February Issue of Conservationist Features Invasive Species
The February 2015 issue of the New York Conservationist features an article on invasive species: "NO VACANCY! — New York Fights Back Against Invasive Species," by Karin Verschoor. Examples of invasive species (kudzu, snakehead fish, burning bush, and monk parakeets introduce the topic. These vignettes are followed by a discussion of descriptions of invasive species and their impacts, control activities in NYS, and measures that can be taken to help slow or stop the introduction and spread of invasive species.
New York Invasive Species Prevention Act regulations go into full effect on March 10th
The New York Invasive Species Prevention Act was enacted in 2012 to slow the spread of invasive species that occur through commerce. Regulations (6 NYCRR Part 575) were adopted in July 2014 that prohibit or regulate the possession, transport, importation, sale, purchase and introduction of select invasive species, including plants, animals, invertebrates, fungi, algae and cyanobacteria.The purpose of this regulation is to help control invasive species, a form of biological pollution, by reducing the introduction of new and spread of existing populations. This regulation becomes effective March 10, 2015. Two species, Japanese Barberry (Berberis thunbergii) and Eurasian boars (Sus scrofa) have grace periods.
Click here too read the Part 575 Regulations.
Click here for a downloadable publication of Regulated and Prohibited plant species (with photographs).
Adirondack Watershed Institute Stewardship Program 2014 Summary Now Available
The 2014 Summary of Programs and Research for the Adirondack Watershed Institute Stewardship Program is now available.
Abstract - 2014 in Review
Aquatic invasive species (AIS) continue to be a great concern all across the Adirondack region, demanding increasing attention and resources from communities and agencies far and wide. The Adirondack Watershed Institute Stewardship Program (AWISP) is part of coordinated efforts at the local, regional and statewide levels to detect and arrest the spread of AIS. The Adirondack Watershed Institute (AWI) works year-round with partner organizations, communities and government agencies to understand and manage a range of environmental quality issues through research and education. 2014 marked the fifteenth field season for the AWISP.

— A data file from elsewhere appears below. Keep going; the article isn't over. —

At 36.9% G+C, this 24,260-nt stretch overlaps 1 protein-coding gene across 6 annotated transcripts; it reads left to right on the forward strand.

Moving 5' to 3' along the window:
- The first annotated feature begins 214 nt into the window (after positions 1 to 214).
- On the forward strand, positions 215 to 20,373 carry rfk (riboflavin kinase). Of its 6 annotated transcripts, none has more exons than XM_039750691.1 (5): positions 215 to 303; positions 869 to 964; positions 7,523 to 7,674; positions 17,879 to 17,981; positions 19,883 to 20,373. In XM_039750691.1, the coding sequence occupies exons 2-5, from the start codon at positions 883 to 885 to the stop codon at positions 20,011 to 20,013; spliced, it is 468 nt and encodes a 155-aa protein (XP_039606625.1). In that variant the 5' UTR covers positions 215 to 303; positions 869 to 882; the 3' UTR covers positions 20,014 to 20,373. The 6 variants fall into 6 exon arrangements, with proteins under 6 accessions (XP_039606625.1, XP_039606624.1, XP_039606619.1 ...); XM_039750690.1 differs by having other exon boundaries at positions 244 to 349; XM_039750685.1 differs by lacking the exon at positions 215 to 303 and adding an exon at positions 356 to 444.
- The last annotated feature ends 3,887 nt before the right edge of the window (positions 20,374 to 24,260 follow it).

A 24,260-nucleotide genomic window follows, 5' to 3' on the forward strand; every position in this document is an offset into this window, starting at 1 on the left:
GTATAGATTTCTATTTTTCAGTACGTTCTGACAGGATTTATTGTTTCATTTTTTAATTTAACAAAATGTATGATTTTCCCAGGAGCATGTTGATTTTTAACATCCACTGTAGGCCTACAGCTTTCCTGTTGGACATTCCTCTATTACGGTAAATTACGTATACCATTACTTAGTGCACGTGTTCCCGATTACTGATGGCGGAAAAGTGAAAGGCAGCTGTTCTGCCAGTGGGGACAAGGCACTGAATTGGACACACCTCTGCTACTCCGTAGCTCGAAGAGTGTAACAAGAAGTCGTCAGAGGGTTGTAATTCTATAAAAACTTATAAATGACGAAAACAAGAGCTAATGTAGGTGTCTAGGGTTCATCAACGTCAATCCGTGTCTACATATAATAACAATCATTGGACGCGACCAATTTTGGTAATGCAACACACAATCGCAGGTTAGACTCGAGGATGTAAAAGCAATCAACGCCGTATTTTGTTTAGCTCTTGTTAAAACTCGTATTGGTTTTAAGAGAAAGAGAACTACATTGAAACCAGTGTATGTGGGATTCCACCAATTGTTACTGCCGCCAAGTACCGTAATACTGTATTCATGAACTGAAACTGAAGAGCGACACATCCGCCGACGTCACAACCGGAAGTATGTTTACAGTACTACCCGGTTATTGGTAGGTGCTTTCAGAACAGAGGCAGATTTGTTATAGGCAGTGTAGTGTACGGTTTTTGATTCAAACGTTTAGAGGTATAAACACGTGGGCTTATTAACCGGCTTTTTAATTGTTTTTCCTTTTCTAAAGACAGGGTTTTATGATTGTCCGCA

- Clean, Drain, Dry! AWISP stewards provided coverage at 31 launches on 26 lakes and ponds this season sharing the message of “Clean, Drain, and Dry!”
- New Education Program! The AWISP launched an off-site environmental education program called the Water Shield Workshop. The program integrates land-based exercises with on-water activities for participants of all ages. Water Shield Workshops were held at Lake Pleasant, Schroon Lake, and Lower Saranac Lake in 2014.
- Finding Bythotrephes! Survey efforts by AWISP staff confirmed the presence of spiny waterflea (Bythotrephes longimanus) in Lake Pleasant and Piseco Lake for the first time.
- See it! Touch it! Learn it! The AWISP purchased an Enviroscape watershed model for education and outreach activities.
Round-up of accomplishments, by the numbers:
- AWISP stewards confirmed and removed 834 AIS from inspected watercraft across the Adirondack region.
- Stewards educated 63,471 visitors and inspected 25,033 watercraft.
- The AWISP employed 28 full-time stewards, 4 part-time stewards and 2 regional supervisors.
- The AWISP was funded by 7 lake associations, 1 state authority, 1 tax district, 1 federal agency, 1 private foundation, and 1 college.
- While 94 waterbodies in the Adirondack Park are confirmed AIS sites, there are still 235 waterbodies which remain free of invasive species and need protection!
Read the full report here to find out what else the AWISP did in 2014, and what is to come in the future. [11.5 Mb]